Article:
Morgan Caswell fears having nowhere to go in between classes.
Caswell, a senior physics major, commutes to Temple University’s Main Campus from her home near Frankford and Cottman Avenue in Northeast Philadelphia.
“I need someplace to go in between classes or, if some classes are going to be online, that if I have class back to back and one is in person and one is online, is I’m not going to have time to get home,” Caswell said. “It’s not a five-minute walk across Broad Street for me.”
On Tuesday, Temple announced its plans for students to return to campus for both in-person and online classes for the fall, The Temple News reported.
The university will implement a five-phase reopening plan throughout the summer, so campus will be prepared for students to return in August, President Richard Englert wrote in an announcement on June 2. Students will be required to wear face coverings in campus buildings and practice social distancing and frequent hand washing. Temple is currently in phase one.
Isabel Oberlender, a senior ceramics major, was glad the plan includes some classes to be in person. But she still does not have answers to how her ceramics studio classes will be held, she said.
“In the ceramics studio, we recycle clay and I’m kind of worried about what we’re going to do with that because you know, that’s not super hygienic,” Oberlender said. “I really don’t know how our studio is going to function.”
Oberlender hopes the Tyler School of Art and Architecture will send out more explanations on how art studios will function so she can decide if she will take a gap year or not, she added.
“If my classes are unable to happen, I’m going to have to take a gap,” Oberlender said. “Having online learning, at least for my degree, isn’t conducive to my degree. It just doesn’t work.”
The university’s plan did not address issues of what campus life is going to be like in the fall, said Darren Grosko, a senior sport and recreation management major.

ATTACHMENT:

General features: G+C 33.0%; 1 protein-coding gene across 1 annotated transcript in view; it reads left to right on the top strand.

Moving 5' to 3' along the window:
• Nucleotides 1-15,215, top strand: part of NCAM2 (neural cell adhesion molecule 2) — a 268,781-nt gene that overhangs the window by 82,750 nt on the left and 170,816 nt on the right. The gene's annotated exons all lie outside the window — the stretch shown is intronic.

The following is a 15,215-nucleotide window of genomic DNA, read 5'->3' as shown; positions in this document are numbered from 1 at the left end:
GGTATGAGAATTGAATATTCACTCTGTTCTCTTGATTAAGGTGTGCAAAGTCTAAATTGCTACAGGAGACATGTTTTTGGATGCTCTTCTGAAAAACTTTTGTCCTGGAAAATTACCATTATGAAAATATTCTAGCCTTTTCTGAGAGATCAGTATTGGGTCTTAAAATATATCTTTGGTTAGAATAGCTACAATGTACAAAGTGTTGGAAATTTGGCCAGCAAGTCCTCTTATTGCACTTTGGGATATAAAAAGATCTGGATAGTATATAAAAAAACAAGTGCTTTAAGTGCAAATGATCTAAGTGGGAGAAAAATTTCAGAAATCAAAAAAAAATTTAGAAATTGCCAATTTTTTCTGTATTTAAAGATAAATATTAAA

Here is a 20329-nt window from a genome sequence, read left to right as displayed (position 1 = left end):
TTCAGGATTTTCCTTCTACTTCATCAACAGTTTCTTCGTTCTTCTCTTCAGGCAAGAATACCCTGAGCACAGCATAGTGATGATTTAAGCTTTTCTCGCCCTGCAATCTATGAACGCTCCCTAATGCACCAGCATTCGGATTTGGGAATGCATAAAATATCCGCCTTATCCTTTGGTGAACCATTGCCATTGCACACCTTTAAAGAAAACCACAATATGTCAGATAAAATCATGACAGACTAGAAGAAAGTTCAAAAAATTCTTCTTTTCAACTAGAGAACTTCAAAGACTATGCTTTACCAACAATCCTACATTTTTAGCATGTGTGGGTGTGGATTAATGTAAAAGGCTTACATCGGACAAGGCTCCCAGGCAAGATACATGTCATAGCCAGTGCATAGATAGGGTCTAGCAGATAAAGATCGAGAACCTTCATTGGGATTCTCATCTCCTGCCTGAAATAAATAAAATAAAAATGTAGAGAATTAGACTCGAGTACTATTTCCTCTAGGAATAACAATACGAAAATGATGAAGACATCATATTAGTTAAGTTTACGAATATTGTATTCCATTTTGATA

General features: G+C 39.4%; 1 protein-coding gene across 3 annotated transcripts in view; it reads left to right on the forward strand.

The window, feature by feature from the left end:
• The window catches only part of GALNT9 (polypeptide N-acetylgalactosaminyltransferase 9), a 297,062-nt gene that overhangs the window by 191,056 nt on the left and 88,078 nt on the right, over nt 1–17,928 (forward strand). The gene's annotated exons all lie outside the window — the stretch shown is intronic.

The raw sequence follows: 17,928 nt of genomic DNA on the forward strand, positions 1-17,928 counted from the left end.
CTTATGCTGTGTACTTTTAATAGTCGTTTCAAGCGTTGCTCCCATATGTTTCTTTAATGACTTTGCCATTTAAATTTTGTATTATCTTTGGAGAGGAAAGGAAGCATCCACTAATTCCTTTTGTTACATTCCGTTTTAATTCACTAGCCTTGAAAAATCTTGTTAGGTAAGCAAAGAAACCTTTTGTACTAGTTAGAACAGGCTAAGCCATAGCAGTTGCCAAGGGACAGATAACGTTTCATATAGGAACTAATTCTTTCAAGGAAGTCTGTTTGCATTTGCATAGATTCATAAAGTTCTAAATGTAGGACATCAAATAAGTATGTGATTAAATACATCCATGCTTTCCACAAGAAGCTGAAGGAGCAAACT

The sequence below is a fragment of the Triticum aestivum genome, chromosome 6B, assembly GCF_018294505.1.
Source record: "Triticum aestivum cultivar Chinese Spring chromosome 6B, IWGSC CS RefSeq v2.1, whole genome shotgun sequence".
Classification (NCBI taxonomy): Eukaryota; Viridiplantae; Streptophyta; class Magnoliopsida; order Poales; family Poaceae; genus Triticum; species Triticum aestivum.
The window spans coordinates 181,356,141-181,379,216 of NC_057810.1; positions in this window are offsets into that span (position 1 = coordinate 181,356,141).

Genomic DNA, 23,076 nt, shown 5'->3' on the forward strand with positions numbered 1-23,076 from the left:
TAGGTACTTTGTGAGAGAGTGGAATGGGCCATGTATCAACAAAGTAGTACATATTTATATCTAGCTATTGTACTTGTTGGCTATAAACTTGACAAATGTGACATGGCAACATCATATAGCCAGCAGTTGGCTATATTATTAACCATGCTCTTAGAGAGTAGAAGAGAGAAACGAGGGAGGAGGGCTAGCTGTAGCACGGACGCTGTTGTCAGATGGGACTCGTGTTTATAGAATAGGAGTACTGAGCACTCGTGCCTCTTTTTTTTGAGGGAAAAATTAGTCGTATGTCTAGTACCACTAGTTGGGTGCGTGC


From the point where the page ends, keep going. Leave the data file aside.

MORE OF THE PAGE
Grosko is still paying for his off campus apartment on Berks near Marshall streets, even though he is currently living at his mom’s house near Reading, Pennsylvania. If classes have to transition completely online in the fall, he will be in the same situation, he said.
Temple can enforce social distancing rules and mask guidelines while on campus, but it could be difficult to do so off campus, Grosko added.
“How are they going to enforce somebody throwing a party in an off-campus apartment?” Grosko said.
Bonnie Bless, a senior psychology major, is concerned about how strict attendance policies will be in class. Temple has felt strict with class attendance in the past, but she doesn’t want personal health concerns negatively affecting her grades, she said.
“I don’t want to be penalized for not showing up to class because I don’t want to be in a classroom with a bunch of other people packed in like sardines,” Bless said.
Temple should consider if reopening campus will benefit people “in the long run,” she added. If campus is reopened too soon, it could be dangerous for students and faculty, Bless said.
“As a student, we pay a lot of money to get an education and we want our teachers to be equipped and prepared to be able to teach us what we need to be taught in order to be able to go further in our lives,” Bless said.
Carly Sienko, a sophomore music education major, does not plan to go out often with the exception of her classes. She feels many other students may not follow the same strict rules to leave their house, she said.
As a music education major, Sienko had to borrow instruments from the university to learn how to play, she said.
“I had to take home 5 instruments from Temple and I just have to give them back next time I’m there,” she added. “It’s not too sanitary but like, I don’t know, I dont think that’s sanitary to begin with, sharing school instruments”
For Caswell, she’s concerned with how seriously her peers will take the COVID-19 pandemic once they are back on campus. Students attending parties or going on weekend trips can lead to repercussions on campus, she said.
“You, who are asymptomatic, can show up to class with, you know, your classmate who has an autoimmune disorder or your professor who’s almost 70,” Caswell said. “I just see so many ways that this could go wrong.”
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